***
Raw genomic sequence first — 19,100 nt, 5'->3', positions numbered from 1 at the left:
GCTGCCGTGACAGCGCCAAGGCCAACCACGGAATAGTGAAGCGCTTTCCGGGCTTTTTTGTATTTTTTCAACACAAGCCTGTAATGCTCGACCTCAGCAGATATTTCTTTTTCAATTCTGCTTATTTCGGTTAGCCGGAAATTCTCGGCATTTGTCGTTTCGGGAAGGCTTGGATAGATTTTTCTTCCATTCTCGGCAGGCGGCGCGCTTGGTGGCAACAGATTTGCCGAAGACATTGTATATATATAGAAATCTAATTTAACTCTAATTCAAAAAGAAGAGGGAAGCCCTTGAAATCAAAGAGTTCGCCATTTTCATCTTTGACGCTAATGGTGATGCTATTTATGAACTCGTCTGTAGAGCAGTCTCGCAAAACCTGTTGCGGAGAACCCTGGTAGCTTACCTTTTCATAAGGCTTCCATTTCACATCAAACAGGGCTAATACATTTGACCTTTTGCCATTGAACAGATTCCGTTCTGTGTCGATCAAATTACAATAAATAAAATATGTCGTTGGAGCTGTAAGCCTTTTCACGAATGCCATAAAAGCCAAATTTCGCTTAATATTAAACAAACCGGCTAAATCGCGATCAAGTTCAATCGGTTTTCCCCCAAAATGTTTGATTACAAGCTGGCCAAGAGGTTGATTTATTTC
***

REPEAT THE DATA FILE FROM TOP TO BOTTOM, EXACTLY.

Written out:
Raw genomic sequence first — 19,100 nt, 5'->3', positions numbered from 1 at the left:
GCTGCCGTGACAGCGCCAAGGCCAACCACGGAATAGTGAAGCGCTTTCCGGGCTTTTTTGTATTTTTTCAACACAAGCCTGTAATGCTCGACCTCAGCAGATATTTCTTTTTCAATTCTGCTTATTTCGGTTAGCCGGAAATTCTCGGCATTTGTCGTTTCGGGAAGGCTTGGATAGATTTTTCTTCCATTCTCGGCAGGCGGCGCGCTTGGTGGCAACAGATTTGCCGAAGACATTGTATATATATAGAAATCTAATTTAACTCTAATTCAAAAAGAAGAGGGAAGCCCTTGAAATCAAAGAGTTCGCCATTTTCATCTTTGACGCTAATGGTGATGCTATTTATGAACTCGTCTGTAGAGCAGTCTCGCAAAACCTGTTGCGGAGAACCCTGGTAGCTTACCTTTTCATAAGGCTTCCATTTCACATCAAACAGGGCTAATACATTTGACCTTTTGCCATTGAACAGATTCCGTTCTGTGTCGATCAAATTACAATAAATAAAATATGTCGTTGGAGCTGTAAGCCTTTTCACGAATGCCATAAAAGCCAAATTTCGCTTAATATTAAACAAACCGGCTAAATCGCGATCAAGTTCAATCGGTTTTCCCCCAAAATGTTTGATTACAAGCTGGCCAAGAGGTTGATTTATTTC